To obtain the foregoing objects of the present invention, apparatus for detecting an analyte in a sample by reading the sample is provided. The detecting apparatus includes an emitter/detector for transmitting light along a major axis thereof and detecting the intensity of light reflected back to the emitter/detector along the axis of transmission. The emitter/detector is further adapted to provide an electrical signal which is indicative of the intensity of light received by the emitter/detector. A substantially flat laminated plate is provided for receiving the sample to be read. The laminated plate is also substantially opaque with respect to the wavelength of light transmitted by the emitter portion of the emitter/detector. A data processor is coupled to the emitter/detector for receiving the electrical signal provided by the detection portion of the emitter/detector. The data processor is adapted to process the electrical signal to determine the intensity of light reflected from the sample and perform subsequent data processing such as calculations, corrections, and unit conversions, and thereby detect the presence of analyte in a sample.
Further, a novel laminated plate for use in detecting an analyte in a sample is provided. The laminated plate of the subject invention includes a first layer of substantially flat sheet material. A second layer of material is disposed upon the first layer, the second layer providing a surface on which the detection of analyte occurs. This second layer is opaque with respect to the light transmitted from the emitter portion of the emitter/detector and detected by the detector portion of the emitter/detector. A third layer of substantially flat sheet material is mounted upon the second layer. The third layer includes a plurality of holes therein which, when mounted upon the second layer, define cells for receiving the sample material.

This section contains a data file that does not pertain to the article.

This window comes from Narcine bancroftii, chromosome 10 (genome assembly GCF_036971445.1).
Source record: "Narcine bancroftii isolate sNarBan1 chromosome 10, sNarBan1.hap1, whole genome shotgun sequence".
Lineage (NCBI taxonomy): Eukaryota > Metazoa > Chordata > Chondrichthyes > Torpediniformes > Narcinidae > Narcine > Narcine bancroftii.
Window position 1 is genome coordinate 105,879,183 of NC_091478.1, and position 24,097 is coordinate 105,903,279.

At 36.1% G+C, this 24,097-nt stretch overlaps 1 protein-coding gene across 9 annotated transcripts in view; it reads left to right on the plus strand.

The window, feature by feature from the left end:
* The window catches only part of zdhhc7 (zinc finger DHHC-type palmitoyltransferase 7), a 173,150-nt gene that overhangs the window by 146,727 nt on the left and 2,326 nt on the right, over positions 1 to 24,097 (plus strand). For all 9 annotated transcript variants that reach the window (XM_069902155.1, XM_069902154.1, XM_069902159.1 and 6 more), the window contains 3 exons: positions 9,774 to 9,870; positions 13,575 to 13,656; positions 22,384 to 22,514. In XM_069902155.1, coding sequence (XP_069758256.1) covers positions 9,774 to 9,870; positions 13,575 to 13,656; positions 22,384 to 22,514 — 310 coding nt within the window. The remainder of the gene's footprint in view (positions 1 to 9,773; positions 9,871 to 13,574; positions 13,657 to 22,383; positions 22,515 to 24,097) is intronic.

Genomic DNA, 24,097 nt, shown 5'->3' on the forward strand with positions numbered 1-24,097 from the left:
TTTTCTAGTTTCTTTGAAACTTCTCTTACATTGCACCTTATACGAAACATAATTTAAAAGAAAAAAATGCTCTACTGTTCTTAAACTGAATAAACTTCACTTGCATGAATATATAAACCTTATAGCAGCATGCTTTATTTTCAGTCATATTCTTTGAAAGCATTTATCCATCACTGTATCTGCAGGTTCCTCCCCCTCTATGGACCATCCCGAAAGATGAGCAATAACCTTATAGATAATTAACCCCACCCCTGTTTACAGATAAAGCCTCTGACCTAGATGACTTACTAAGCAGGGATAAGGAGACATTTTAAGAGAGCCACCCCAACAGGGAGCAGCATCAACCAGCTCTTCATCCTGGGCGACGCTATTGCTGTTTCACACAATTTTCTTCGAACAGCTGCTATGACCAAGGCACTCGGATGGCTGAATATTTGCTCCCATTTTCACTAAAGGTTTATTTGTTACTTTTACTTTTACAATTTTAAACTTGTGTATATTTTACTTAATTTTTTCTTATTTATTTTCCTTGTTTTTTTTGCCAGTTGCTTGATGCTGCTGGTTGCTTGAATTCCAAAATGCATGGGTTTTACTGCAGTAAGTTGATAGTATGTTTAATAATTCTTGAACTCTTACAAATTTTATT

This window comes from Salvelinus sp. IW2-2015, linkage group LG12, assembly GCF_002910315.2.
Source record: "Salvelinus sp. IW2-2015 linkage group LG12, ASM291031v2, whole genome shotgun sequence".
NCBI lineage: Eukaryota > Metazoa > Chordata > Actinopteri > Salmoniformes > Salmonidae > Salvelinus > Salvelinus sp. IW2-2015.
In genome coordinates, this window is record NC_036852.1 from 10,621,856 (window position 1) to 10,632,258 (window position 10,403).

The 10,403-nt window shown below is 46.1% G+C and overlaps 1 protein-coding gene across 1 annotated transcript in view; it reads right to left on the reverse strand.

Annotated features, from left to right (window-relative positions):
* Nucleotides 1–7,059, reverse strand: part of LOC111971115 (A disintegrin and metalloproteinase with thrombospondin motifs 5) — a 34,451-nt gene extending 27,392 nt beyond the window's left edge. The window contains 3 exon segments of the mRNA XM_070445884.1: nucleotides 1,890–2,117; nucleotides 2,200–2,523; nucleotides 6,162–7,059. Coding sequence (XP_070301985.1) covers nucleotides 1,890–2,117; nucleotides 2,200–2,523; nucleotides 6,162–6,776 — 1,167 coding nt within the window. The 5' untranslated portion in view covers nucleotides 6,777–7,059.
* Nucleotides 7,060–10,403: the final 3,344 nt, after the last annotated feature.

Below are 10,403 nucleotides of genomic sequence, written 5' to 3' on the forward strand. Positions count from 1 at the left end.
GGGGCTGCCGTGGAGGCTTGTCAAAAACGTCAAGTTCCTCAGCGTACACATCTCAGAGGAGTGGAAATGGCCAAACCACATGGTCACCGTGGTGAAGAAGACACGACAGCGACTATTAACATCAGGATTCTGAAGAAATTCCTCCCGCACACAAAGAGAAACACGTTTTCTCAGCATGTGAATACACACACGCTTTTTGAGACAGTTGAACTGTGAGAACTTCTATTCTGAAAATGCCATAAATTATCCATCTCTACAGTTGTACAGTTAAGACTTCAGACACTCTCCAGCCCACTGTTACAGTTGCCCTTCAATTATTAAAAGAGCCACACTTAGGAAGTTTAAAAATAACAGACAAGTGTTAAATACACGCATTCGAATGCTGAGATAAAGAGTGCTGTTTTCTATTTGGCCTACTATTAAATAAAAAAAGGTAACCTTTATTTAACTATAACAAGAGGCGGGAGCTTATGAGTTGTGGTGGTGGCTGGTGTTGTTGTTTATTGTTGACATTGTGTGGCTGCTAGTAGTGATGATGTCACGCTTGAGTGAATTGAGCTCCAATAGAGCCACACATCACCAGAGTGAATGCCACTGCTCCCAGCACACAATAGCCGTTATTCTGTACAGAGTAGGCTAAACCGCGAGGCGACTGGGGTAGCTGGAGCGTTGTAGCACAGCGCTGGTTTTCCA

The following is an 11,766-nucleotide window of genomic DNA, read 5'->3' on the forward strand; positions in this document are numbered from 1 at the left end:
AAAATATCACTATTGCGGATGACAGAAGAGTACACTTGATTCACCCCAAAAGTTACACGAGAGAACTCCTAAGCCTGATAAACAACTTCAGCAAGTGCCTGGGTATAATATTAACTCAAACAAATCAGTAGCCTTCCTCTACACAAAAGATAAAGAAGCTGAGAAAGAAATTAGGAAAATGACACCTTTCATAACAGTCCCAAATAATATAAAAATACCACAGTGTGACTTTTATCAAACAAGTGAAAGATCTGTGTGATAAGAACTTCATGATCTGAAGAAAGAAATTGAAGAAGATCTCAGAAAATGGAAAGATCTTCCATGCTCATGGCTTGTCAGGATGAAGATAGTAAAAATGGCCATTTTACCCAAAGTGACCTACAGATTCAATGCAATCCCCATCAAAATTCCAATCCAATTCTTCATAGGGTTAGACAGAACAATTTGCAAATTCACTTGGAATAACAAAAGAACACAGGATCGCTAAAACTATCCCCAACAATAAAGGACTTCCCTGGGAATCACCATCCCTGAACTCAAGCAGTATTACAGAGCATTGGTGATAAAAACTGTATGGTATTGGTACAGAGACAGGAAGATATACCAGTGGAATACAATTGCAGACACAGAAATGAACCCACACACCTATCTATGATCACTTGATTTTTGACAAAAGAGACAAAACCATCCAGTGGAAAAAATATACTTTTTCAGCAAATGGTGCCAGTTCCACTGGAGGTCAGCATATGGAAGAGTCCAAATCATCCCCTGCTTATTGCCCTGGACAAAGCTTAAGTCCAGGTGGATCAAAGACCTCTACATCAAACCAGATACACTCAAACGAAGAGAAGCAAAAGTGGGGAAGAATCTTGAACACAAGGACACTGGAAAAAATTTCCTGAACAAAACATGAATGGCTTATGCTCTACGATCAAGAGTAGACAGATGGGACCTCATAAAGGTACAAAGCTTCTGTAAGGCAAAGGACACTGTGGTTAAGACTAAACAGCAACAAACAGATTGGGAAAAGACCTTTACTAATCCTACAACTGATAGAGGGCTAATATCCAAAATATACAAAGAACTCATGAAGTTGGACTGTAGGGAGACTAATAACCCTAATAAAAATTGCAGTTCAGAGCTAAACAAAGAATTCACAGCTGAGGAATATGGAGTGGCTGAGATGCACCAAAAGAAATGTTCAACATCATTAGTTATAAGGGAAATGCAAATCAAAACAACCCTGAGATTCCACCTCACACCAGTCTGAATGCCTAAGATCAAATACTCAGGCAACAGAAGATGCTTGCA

A novel method for detecting the presence of an analyte in a sample is disclosed. The method requires first providing a laminated plate as described above. A sample is deposited upon the laminated plate. If the sample contains an analyte which can react with the reagent, a change in intensity of reflected light occurs which is proportional to the concentration of analyte present in the sample. To determine whether a reaction has occurred between the analyte and the reagent, light is transmitted to the laminated plate such that at least a portion of the light reflected from the plate may be received. Thereafter, the intensity of light reflected from the plate is determined such that the presence of a analyte in the sample can be detected and quantitated if desired.
A major advantage of measuring the presence of analyte in a substantially non-aqueous detection format, as opposed to systems which measure analyte in a purely liquid system, is that in a substantially non-aqueous format, as disclosed for the invention, the effect of Beer's Law is comparatively insignificant. Beer's Law states that the intensity of an emergent ray of light is inversely proportional to the depth of liquid through which it travels such that the intensity of the emergent ray is diminished in an exponential manner. Thus, in systems which detect change in the emission or absorbence of light in a liquid sample, the light must pass through the liquid before reaching the detector. These systems are inherently less sensitive than a system, such as that utilized in the apparatus of the invention, where the light from the emitter does not have to pass through a liquid prior to reaching the detector.